This post has nothing to do with radio engineering but is full of geeky goodness, nonetheless. My son is playing Little League again this year. This is his first year in the majors division, and I have to say, I have been thoroughly enjoying watching his games. There is, of course, one minor glitch in the matrix; the scoreboard, which occasionally looks like this:
Now, that is more of an annoyance than anything else. I know what inning it is and what the score is. Truth be told, most of the time the scoreboard is being run by one of the parents (read: a mom) and they can become distracted at times. Very often, the ball/strike/out count is not correct, which in turn causes the home plate umpire to angrily stare up and the scorekeeper’s window.
As I was saying, more of an annoyance…
Regardless, I thought to myself; jeez, I fix things, perhaps I should have a go at that sign. So I spoke to one of the Little League board members who were more than grateful for any assistance I could render.
Thus, one afternoon, after work, I got the ladder out and started poking around to see what I could learn. These signs are relatively simple. Each digit on the sign has one circuit board. Each circuit board has seven segments. Each segment has fourteen LEDs in series. There is a Toshiba ULN2803APG, which is a 16-pin darlington driver, and an LM 317 voltage regulator which is fixed with a 62-ohm resistor.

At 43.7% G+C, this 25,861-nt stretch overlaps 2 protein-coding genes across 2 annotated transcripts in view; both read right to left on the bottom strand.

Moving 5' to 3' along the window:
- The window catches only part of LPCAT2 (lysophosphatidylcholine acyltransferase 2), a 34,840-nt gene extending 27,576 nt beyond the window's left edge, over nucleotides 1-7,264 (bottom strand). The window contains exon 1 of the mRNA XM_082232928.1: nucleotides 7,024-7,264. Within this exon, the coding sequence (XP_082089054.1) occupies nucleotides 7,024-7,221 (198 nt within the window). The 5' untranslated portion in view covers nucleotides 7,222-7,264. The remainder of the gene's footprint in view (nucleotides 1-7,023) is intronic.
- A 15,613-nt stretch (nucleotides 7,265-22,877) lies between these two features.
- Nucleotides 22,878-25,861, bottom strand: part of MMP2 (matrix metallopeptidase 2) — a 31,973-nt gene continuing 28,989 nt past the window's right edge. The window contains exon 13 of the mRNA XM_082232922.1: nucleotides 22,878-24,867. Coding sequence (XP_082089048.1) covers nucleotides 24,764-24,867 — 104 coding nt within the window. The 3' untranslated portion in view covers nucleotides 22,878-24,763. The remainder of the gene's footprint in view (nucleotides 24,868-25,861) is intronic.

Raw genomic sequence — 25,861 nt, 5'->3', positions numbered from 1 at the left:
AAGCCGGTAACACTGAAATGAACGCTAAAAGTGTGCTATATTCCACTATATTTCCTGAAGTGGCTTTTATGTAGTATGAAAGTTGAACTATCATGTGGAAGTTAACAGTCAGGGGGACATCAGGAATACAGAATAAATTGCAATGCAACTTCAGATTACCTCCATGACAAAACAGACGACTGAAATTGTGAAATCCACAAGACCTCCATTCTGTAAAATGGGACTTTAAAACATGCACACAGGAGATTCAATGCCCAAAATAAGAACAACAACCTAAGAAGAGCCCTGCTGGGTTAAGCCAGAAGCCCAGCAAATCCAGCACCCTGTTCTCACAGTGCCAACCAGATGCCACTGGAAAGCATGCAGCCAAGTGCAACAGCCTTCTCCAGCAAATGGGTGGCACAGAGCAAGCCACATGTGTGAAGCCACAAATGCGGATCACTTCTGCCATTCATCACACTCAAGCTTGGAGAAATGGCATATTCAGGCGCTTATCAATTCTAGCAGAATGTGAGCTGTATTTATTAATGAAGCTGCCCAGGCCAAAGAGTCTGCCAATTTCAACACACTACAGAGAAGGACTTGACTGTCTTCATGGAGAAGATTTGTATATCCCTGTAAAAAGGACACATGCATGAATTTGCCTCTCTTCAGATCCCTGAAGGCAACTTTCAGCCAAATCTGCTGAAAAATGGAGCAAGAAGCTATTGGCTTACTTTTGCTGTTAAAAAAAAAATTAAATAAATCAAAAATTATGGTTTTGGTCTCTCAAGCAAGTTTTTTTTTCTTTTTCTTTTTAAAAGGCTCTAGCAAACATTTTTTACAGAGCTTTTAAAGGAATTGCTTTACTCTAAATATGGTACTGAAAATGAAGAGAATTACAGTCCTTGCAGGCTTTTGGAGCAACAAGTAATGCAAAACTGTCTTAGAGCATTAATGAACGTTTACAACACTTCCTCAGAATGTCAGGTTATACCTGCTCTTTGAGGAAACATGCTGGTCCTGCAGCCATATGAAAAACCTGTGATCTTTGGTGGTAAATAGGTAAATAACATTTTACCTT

After poking around with the DVM for a while, I determined that the bad segments were due to open LEDs. I measured the working LEDs and determined that each LED was dropping about 1.7 volts. I took a board home with me and rummaged around in the parts bin until I found some orange 5MM LEDs that matched the voltage drop of the ones on the board. I confirmed my ladder-top troubleshooting findings on the workbench using the DVM in diode mode. I also noticed that the Fluke DVM had enough current to light the LED, thus making troubleshooting much easier. There were three bad circuit boards with various segments out.
A few minutes with the soldering iron and presto:
Sign repaired. I little further research and I found that an Everlight MV8104 LED (Mouser part number 638-MV8104) is a near-perfect replacement. Literally, a 23.3 cent (US) part.
In all fairness to the company that makes the scoreboard, this unit was new in 2003 or 2004. It has spent at least 11 years outside in upstate NY, which is not a tender climate. They will replace the digit circuit boards for 175.00 each, plus $25.00 shipping. My repair work used 9 LEDs ($2.10) plus about two hours of troubleshooting and repairing vs. $600.00 plus perhaps an hour to replace the boards.